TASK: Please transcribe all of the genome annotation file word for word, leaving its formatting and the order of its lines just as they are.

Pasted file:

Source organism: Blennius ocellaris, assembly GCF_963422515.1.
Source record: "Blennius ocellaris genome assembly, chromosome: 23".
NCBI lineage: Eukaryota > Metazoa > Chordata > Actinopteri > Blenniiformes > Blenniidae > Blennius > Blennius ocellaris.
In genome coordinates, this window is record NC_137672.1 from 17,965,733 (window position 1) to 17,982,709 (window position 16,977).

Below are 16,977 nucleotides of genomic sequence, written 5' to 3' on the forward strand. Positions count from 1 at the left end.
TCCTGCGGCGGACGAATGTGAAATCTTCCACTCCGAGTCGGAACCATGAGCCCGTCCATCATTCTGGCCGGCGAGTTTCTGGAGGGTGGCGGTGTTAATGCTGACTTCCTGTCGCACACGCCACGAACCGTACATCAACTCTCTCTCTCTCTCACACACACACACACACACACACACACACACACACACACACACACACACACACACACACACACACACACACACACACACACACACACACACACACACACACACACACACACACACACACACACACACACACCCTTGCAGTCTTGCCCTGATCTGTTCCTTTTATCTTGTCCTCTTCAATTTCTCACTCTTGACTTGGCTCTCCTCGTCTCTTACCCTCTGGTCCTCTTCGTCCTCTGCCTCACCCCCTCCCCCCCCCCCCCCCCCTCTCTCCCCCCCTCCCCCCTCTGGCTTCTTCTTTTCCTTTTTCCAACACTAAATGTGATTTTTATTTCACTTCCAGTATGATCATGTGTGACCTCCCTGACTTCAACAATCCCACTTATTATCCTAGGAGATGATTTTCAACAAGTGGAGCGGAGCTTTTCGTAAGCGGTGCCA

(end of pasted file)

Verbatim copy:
Source organism: Blennius ocellaris, assembly GCF_963422515.1.
Source record: "Blennius ocellaris genome assembly, chromosome: 23".
NCBI lineage: Eukaryota > Metazoa > Chordata > Actinopteri > Blenniiformes > Blenniidae > Blennius > Blennius ocellaris.
In genome coordinates, this window is record NC_137672.1 from 17,965,733 (window position 1) to 17,982,709 (window position 16,977).

Below are 16,977 nucleotides of genomic sequence, written 5' to 3' on the forward strand. Positions count from 1 at the left end.
TCCTGCGGCGGACGAATGTGAAATCTTCCACTCCGAGTCGGAACCATGAGCCCGTCCATCATTCTGGCCGGCGAGTTTCTGGAGGGTGGCGGTGTTAATGCTGACTTCCTGTCGCACACGCCACGAACCGTACATCAACTCTCTCTCTCTCTCACACACACACACACACACACACACACACACACACACACACACACACACACACACACACACACACACACACACACACACACACACACACACACACACACACACACACACACACACACACACACACACACACCCTTGCAGTCTTGCCCTGATCTGTTCCTTTTATCTTGTCCTCTTCAATTTCTCACTCTTGACTTGGCTCTCCTCGTCTCTTACCCTCTGGTCCTCTTCGTCCTCTGCCTCACCCCCTCCCCCCCCCCCCCCCCCTCTCTCCCCCCCTCCCCCCTCTGGCTTCTTCTTTTCCTTTTTCCAACACTAAATGTGATTTTTATTTCACTTCCAGTATGATCATGTGTGACCTCCCTGACTTCAACAATCCCACTTATTATCCTAGGAGATGATTTTCAACAAGTGGAGCGGAGCTTTTCGTAAGCGGTGCCA